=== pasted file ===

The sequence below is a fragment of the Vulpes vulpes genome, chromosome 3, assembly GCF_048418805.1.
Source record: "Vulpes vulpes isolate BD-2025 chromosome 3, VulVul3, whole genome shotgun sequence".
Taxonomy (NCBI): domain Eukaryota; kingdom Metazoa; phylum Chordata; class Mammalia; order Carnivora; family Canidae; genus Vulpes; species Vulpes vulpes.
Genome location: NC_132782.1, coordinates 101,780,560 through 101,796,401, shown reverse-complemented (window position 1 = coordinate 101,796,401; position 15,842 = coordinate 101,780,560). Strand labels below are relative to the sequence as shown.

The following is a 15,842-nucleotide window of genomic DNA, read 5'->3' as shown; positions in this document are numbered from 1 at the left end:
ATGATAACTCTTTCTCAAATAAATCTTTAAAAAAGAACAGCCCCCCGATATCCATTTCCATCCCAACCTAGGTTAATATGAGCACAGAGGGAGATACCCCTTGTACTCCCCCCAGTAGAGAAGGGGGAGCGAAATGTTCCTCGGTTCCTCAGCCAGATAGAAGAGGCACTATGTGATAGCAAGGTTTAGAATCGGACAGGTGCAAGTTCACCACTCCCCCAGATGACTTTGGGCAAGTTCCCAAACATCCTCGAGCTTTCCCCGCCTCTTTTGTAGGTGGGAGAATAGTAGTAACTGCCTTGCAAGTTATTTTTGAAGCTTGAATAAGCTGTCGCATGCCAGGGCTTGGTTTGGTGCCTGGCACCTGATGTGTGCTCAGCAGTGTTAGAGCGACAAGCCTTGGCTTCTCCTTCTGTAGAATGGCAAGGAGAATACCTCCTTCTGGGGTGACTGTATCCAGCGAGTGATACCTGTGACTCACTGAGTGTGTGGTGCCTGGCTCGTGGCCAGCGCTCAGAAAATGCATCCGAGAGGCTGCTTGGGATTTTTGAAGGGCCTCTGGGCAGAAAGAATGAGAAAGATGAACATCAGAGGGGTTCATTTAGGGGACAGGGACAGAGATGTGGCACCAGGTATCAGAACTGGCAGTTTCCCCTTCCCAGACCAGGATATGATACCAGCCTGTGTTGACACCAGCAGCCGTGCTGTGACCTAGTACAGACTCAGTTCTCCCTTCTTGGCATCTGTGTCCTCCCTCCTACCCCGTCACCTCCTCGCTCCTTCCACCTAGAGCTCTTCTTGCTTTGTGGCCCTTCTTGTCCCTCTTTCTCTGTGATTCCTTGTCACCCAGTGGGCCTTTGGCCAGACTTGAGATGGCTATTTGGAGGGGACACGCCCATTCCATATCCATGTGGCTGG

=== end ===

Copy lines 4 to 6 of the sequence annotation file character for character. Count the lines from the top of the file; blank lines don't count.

Genome location: NC_132782.1, coordinates 101,780,560 through 101,796,401, shown reverse-complemented (window position 1 = coordinate 101,796,401; position 15,842 = coordinate 101,780,560). Strand labels below are relative to the sequence as shown.

The following is a 15,842-nucleotide window of genomic DNA, read 5'->3' as shown; positions in this document are numbered from 1 at the left end:
ATGATAACTCTTTCTCAAATAAATCTTTAAAAAAGAACAGCCCCCCGATATCCATTTCCATCCCAACCTAGGTTAATATGAGCACAGAGGGAGATACCCCTTGTACTCCCCCCAGTAGAGAAGGGGGAGCGAAATGTTCCTCGGTTCCTCAGCCAGATAGAAGAGGCACTATGTGATAGCAAGGTTTAGAATCGGACAGGTGCAAGTTCACCACTCCCCCAGATGACTTTGGGCAAGTTCCCAAACATCCTCGAGCTTTCCCCGCCTCTTTTGTAGGTGGGAGAATAGTAGTAACTGCCTTGCAAGTTATTTTTGAAGCTTGAATAAGCTGTCGCATGCCAGGGCTTGGTTTGGTGCCTGGCACCTGATGTGTGCTCAGCAGTGTTAGAGCGACAAGCCTTGGCTTCTCCTTCTGTAGAATGGCAAGGAGAATACCTCCTTCTGGGGTGACTGTATCCAGCGAGTGATACCTGTGACTCACTGAGTGTGTGGTGCCTGGCTCGTGGCCAGCGCTCAGAAAATGCATCCGAGAGGCTGCTTGGGATTTTTGAAGGGCCTCTGGGCAGAAAGAATGAGAAAGATGAACATCAGAGGGGTTCATTTAGGGGACAGGGACAGAGATGTGGCACCAGGTATCAGAACTGGCAGTTTCCCCTTCCCAGACCAGGATATGATACCAGCCTGTGTTGACACCAGCAGCCGTGCTGTGACCTAGTACAGACTCAGTTCTCCCTTCTTGGCATCTGTGTCCTCCCTCCTACCCCGTCACCTCCTCGCTCCTTCCACCTAGAGCTCTTCTTGCTTTGTGGCCCTTCTTGTCCCTCTTTCTCTGTGATTCCTTGTCACCCAGTGGGCCTTTGGCCAGACTTGAGATGGCTATTTGGAGGGGACACGCCCATTCCATATCCATGTGGCTGG